The 2016 Ford Mustang Shelby GT350 wasn’t designed to kick ass at the drag strip, but that doesn’t mean I’m not sitting in the right-hand lane of the closest 1320 waiting for the staging lights to clear. You see, yesterday’s lightning storm wiped out the lapping sessions I was scheduled to attend that evening, which left me scrambling to find a track on which to sample Ford’s all-new apex pony car.
Why am I so eager to set the GT350 loose from the confines of the well-patrolled, heavily-trafficked roads that surround the island of Montreal? It’s simple, really: when Ford designed the latest iteration in its long line of high performance, Shelby-badged Mustangs (and the first to be released without the involvement of original creator, the late Carroll Shelby), it set out to build a track car for the street. Much more like the Boss 302 that preceded it, rather than the hyper-muscled Shelby GT500 that shares its name, the Shelby GT350 happens to benefit from the best platform to ever underpin the coupe as its starting point.
Of course, as with the Boss 302, the Ford Mustang Shelby GT350’s end result is about as far from the standard Mustang as you can get. The bones might be the same, but the similarities end there. Don’t think of the GT350 as the next evolution of the GT model’s brawny persona, but rather imagine it as a world-class sports car wrapped in Mustang sheet metal – and that’s an important distinction to make when trying to decide whether the Shelby GT350 might be for you. The coupe’s track credentials are impeccable, but they come at a price that will be exacted upon you each and every time you slip behind the wheel to commute to work in the morning.
This is far from a criticism of the car’s outstanding package. You see, Ford really didn’t cut any corners when assembling the chassis for the Mustang Shelby GT350, fitting it with aluminum suspension components where possible and also giving it the option of magnetically-adaptive shock absorbers, which is a first for the ‘stang. The car’s enormous 19-inch Michelin Pilot Super Sport tires are aided and abetted by six-piston Brembo brakes up front, an independent rear suspension out back, and an extremely aggressive alignment that highlights turn-in and provides excellent communication through the steering wheel.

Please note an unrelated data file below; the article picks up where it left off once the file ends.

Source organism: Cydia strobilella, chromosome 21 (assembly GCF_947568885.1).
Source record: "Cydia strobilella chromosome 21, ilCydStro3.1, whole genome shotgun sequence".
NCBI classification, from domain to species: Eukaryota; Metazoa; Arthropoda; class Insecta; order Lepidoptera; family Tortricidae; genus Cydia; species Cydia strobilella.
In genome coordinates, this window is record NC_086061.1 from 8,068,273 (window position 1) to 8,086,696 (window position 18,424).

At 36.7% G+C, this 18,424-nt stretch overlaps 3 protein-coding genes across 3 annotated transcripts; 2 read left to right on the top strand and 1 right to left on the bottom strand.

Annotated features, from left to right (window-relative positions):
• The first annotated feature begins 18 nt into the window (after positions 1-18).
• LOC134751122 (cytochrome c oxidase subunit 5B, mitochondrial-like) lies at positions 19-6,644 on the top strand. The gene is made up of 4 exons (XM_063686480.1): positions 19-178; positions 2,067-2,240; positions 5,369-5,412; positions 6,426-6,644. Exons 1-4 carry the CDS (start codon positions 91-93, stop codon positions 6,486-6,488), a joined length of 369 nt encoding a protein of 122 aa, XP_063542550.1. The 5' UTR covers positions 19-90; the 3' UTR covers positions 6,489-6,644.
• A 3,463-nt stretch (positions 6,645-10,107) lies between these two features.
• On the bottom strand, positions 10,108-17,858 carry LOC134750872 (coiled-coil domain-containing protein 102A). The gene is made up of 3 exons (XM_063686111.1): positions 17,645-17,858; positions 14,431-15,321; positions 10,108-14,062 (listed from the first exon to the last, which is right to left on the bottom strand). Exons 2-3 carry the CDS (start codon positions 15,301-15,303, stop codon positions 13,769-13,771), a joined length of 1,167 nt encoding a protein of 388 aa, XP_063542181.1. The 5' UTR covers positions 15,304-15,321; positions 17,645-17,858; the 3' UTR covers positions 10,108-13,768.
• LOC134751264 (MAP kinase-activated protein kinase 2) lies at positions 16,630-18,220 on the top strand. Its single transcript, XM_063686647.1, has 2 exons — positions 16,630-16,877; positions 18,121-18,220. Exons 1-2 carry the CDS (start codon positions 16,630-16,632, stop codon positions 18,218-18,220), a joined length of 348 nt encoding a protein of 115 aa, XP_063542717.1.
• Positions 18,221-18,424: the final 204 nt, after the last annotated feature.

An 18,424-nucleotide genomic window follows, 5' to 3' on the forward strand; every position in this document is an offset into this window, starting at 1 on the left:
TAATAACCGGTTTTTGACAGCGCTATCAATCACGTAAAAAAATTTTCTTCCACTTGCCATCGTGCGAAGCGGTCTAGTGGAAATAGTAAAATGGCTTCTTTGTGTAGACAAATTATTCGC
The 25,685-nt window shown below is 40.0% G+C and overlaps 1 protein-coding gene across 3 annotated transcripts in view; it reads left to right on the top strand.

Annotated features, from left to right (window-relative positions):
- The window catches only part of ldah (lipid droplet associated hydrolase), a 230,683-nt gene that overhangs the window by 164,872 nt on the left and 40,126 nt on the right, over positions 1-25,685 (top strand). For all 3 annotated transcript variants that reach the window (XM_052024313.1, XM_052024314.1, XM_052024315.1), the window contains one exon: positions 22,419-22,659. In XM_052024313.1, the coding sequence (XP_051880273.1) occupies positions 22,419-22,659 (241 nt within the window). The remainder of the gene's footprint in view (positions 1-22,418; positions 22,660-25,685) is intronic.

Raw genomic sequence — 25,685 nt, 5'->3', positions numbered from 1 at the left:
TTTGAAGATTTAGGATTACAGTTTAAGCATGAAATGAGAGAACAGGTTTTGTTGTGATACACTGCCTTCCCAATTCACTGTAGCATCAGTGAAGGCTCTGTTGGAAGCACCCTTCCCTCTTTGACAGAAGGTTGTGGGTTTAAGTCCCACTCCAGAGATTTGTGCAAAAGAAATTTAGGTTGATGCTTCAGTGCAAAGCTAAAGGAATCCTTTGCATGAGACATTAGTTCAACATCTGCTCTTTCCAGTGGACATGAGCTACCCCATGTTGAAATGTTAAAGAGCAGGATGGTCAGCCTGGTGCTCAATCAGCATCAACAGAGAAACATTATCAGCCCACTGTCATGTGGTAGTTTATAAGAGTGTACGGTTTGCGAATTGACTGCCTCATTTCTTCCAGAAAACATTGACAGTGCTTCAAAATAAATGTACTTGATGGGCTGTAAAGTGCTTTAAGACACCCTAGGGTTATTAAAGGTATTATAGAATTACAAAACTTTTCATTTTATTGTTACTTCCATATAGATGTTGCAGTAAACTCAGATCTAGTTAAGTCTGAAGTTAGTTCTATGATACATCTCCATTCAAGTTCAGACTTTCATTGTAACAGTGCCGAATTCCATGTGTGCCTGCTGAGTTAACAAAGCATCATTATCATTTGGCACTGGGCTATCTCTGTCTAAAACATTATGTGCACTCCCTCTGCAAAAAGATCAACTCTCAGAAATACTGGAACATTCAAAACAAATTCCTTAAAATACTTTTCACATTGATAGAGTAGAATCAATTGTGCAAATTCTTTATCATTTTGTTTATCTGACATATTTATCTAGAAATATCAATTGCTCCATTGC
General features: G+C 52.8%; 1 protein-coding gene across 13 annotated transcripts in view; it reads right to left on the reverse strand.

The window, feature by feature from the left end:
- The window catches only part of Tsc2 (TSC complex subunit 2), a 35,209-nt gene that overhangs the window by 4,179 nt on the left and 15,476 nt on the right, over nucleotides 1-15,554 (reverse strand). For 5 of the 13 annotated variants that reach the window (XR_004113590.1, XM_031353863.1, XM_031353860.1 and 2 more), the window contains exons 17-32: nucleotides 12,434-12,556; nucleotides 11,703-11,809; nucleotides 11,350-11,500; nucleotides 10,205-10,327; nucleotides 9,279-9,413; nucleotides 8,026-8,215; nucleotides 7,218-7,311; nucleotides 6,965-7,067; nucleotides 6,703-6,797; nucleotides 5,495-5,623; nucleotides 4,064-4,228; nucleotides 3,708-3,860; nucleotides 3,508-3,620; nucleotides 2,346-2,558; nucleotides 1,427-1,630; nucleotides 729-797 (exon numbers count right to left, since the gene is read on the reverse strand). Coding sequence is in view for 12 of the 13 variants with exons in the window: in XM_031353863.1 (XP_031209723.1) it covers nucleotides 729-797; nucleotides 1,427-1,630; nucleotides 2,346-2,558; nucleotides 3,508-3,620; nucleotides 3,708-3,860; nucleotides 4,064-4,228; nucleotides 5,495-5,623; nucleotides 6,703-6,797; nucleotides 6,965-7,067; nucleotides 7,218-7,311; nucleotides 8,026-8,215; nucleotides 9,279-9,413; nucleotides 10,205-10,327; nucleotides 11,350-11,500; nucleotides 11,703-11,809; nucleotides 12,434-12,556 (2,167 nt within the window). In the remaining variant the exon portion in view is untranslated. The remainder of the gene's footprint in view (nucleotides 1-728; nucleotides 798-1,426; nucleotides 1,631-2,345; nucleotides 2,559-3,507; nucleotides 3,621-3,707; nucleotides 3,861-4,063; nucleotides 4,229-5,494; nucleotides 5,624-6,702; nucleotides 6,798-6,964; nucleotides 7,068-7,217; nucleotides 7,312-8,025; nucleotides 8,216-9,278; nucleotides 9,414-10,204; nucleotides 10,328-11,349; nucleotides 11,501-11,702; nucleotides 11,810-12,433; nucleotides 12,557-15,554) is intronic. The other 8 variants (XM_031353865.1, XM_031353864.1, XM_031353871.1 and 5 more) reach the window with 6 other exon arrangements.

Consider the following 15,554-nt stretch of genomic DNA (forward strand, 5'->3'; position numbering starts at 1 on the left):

All of that sauce, so delicious on the track, overpowers much of the Mustang’s flavor in day-to-day driving. Around town, even with the shocks set to their most supple, the Shelby GT350 remains overly eager to tell you about each and every striation in the pavement below, while on the highway the vehicle’s propensity to tramline will keep your arms active as you attempt to plot a relatively straight course.
Will some buyers be turned off by the Ford Mustang Shelby GT350’s aggressive character? Most certainly – but it really doesn’t matter. This is a car that wasn’t built for the masses, nor even for the traditional Mustang GT buyer, but rather for individuals seeking an out-of-the-box lap-turner, and who understand the compromises in comfort that come with that mission statement.
It’s also reasonably affordable. Pricing for the base 2016 Ford Mustang Shelby GT350 starts at just under $50,000, with the GT350R adding $13k to that figure (and bringing with its such exotic accoutrements as carbon fibre wheels and Sport Cup 2 rubber). If you want the mag-ride suspension, or any number of other electronic goodies inside the car it will cost you extra – unless you wait for a 2017 model, which makes the current year’s Track package (including mag ride) standard and boosts the price floor by about the same amount it would have required to add it a la carte. It’s also a bit easier to configure the car how you’d want it if you’re patient enough to forgo the initial production run, as options are more logically grouped for second-year cars, and you also get the benefit of avoiding the at-times onerous dealer markup that’s occasionally been reported for the 2016 Shelby GT350.
All of this brings me back here, to the Tuesday night drags. Lined up beside me is a solid-axle Mustang GT, with the kind of slick rubber mounted out back that lets me know in advance that I’m going to lose this particular straight-line battle. You see, I’ve brought a rapier to a wrestling match – the 5.2-liter ‘Voodoo’ V8 under the hood of the GT350 produces 526 horsepower and 429 lb-ft of torque, but you don’t get to tap into all that twist until just under 5,000 rpm. This is an engine designed to be wrung out to its 8,200 rpm redline on a road course (with peak horsepower happening at 7,500 rpm), its 180-degree opposed cylinders roaring in unique concert through the car’s gloriously loud sport exhaust system.
The tree counts down and the Mustang to my left explodes out of the gate. I, on the other hand, have learned from earlier grudge matches this evening that it’s best to forgo launch control and instead rollout ever so slightly from the starting line prior to stomping hard on the power. Acceleration is linear at first and then once past 3,500 revs it gathers steam with gusto, shooting me towards my first shift point, upon which I’m still astonished to discover that second gear immediately pegs 6,000 on the car’s tach. I guide the transmission into fourth by the end of the run, a 12.8 second pass @ 114-mph to the 12.5 second performance of my rival.
I’ll take it. I’m not here to take any trophies home, and neither is anyone else. Tonight is about enjoying one of the best-sounding, and most attractively-styled Mustangs ever built, in the company of a gearhead crowd that is equally appreciative. Compliments abound from everyone who approaches me about the car, singling out everything from its intimidating aero package to its sleek profile to its tenorous tailpipes. Lap after lap of G-crushing fury might be the Shelby GT350’s raison d’etre, but it’s almost as exciting in 12-to-13-second increments as well.